Just a mere hour after issuing new changes to streamer’s branded content, Twitch has issued an apology and admitted they “missed the mark.”
Yesterday saw the live-streaming company release upcoming changes to their Branded Content Guidelines. This would mean streamers would have to alter the way they presented their branded content.
However, the changes were met with major backlash after the changes would drastically affect streamer’s income from brands and sponsors.
New Guideline Changes
The major changes would mean streamers would have to make on-screen logos limited to 3% of the screen size. Additionally, burned-in video, display and audio ads would be banned. This refers to content that is prerecorded and later embedded into the stream.
These new changes would mean creators would have to change how they present their sponsored content. Considering Twitch already takes 50% of income, this is a huge blow for streamers on the platform.
The news was understandably met with backlash from the Twitch community.
“One more nail in the coffin,” said Jacksepticeye.
LowcoTV also took to Twitter to express her anger: “This is absolutely atrocious. Especially at a time when so many creators are struggling, sponsorships are critical. How dare you try to restrict streamers from making a living. You talk about wanting to grow the pie but it’s clearly just your pie, not that of creators.”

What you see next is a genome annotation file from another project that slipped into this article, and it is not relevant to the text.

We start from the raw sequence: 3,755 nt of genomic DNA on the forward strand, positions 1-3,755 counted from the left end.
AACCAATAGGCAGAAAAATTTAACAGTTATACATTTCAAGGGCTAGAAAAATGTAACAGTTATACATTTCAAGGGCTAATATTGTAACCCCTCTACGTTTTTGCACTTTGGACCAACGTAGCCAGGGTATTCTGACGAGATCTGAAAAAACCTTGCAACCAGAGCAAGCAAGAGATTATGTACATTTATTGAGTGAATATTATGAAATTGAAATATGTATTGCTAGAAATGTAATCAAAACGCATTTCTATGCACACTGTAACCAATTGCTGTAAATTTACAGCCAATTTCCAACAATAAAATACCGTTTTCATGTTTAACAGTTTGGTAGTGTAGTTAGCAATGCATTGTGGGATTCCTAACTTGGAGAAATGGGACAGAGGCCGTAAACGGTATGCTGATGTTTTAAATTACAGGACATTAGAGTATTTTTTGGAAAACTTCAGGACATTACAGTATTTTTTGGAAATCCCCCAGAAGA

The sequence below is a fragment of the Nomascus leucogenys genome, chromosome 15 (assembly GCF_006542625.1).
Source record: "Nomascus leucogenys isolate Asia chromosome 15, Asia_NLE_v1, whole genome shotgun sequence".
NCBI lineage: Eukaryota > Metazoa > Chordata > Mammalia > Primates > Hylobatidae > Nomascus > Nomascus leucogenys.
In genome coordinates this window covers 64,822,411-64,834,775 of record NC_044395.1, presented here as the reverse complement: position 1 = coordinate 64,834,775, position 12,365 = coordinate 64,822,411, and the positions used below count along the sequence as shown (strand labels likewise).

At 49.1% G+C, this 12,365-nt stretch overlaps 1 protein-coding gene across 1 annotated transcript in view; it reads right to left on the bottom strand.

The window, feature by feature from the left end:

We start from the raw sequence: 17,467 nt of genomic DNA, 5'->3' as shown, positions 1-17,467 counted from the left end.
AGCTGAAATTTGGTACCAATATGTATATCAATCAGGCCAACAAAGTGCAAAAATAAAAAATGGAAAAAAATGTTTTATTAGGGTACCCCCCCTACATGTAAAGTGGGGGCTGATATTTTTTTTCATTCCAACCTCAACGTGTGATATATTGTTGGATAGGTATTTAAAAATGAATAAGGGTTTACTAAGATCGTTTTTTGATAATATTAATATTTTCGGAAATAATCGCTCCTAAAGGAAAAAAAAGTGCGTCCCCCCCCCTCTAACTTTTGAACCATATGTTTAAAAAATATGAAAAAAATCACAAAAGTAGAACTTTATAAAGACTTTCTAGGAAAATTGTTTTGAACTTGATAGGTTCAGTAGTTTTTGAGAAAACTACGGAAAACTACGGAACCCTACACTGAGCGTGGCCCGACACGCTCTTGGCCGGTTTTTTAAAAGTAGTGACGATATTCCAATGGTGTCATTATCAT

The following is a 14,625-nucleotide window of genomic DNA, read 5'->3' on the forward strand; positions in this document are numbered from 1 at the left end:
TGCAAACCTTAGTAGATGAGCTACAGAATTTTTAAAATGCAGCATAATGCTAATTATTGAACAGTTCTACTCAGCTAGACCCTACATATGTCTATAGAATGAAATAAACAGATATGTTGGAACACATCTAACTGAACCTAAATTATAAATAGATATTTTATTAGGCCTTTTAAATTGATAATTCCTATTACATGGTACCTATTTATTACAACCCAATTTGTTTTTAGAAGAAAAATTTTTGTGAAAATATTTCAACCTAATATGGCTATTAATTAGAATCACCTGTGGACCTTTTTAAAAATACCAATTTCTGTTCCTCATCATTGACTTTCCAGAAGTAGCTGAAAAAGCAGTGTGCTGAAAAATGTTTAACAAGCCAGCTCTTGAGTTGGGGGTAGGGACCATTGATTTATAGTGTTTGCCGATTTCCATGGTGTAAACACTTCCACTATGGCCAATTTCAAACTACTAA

To make light of the news, Twitch Partner PaladinAmber found a unique way to bend the new 3% rule.
With content creators expressing their disappointment and some even threatening to make the move to rival streaming platform Kick, Twitch swiftly issued an apology.
“Today’s branded content policy update was overly broad. This created confusion and frustration, and we apologise for that,” they said.
“We do not intend to limit streamers’ ability to enter into direct relationships with sponsors, and we understand that this is an important part of how streamers earn revenue.
“We wanted to clarify our existing ads policy that was intended to prohibit third party ad networks from selling burned in video and display ads on Twitch, which is consistent with other services.
“We missed the mark with the policy language and will rewrite the guidelines to be clearer. Thank you for sharing your concerns, and we appreciate the feedback. We’ll notify the community once we have updated the language.”
The Future of Twitch
Since the news broke, Twitch Partner and Ambassador Lil_Lexi announced that she had attended a meeting with fellow Ambassador and Twitch staff and executives.
She claims that the guidelines are being reviewed and in the future, more community members need to be involved with changes on the platform.
What do you think of these guidelines? Let us know across our social media platforms.